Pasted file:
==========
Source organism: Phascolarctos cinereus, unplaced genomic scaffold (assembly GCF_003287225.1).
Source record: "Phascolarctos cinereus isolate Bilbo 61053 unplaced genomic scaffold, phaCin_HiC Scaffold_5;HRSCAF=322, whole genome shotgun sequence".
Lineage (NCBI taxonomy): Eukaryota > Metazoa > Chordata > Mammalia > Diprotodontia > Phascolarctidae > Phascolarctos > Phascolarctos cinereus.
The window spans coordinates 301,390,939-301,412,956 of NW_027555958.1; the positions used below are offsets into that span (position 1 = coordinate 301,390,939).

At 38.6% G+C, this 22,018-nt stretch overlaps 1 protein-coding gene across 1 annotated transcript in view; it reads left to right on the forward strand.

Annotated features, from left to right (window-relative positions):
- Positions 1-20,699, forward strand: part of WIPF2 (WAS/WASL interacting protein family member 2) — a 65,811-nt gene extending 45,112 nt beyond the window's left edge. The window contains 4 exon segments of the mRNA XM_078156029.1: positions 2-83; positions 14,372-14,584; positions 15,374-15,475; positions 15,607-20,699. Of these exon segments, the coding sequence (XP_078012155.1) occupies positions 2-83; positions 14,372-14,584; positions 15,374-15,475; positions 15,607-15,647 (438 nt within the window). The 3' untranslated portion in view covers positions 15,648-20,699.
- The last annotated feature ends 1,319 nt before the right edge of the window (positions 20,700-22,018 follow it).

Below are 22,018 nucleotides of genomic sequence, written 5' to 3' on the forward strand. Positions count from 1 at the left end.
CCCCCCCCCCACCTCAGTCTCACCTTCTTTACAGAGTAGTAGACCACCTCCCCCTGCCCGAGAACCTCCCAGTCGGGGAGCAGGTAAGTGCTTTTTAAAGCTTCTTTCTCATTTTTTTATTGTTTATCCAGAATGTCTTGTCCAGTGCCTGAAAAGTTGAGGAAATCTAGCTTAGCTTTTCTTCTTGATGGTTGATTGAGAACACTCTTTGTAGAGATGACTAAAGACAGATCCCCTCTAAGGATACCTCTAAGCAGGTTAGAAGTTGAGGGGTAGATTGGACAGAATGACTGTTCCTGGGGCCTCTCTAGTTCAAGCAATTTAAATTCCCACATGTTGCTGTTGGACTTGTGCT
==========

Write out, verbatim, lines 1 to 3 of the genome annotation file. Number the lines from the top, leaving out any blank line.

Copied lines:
Source organism: Phascolarctos cinereus, unplaced genomic scaffold (assembly GCF_003287225.1).
Source record: "Phascolarctos cinereus isolate Bilbo 61053 unplaced genomic scaffold, phaCin_HiC Scaffold_5;HRSCAF=322, whole genome shotgun sequence".
Lineage (NCBI taxonomy): Eukaryota > Metazoa > Chordata > Mammalia > Diprotodontia > Phascolarctidae > Phascolarctos > Phascolarctos cinereus.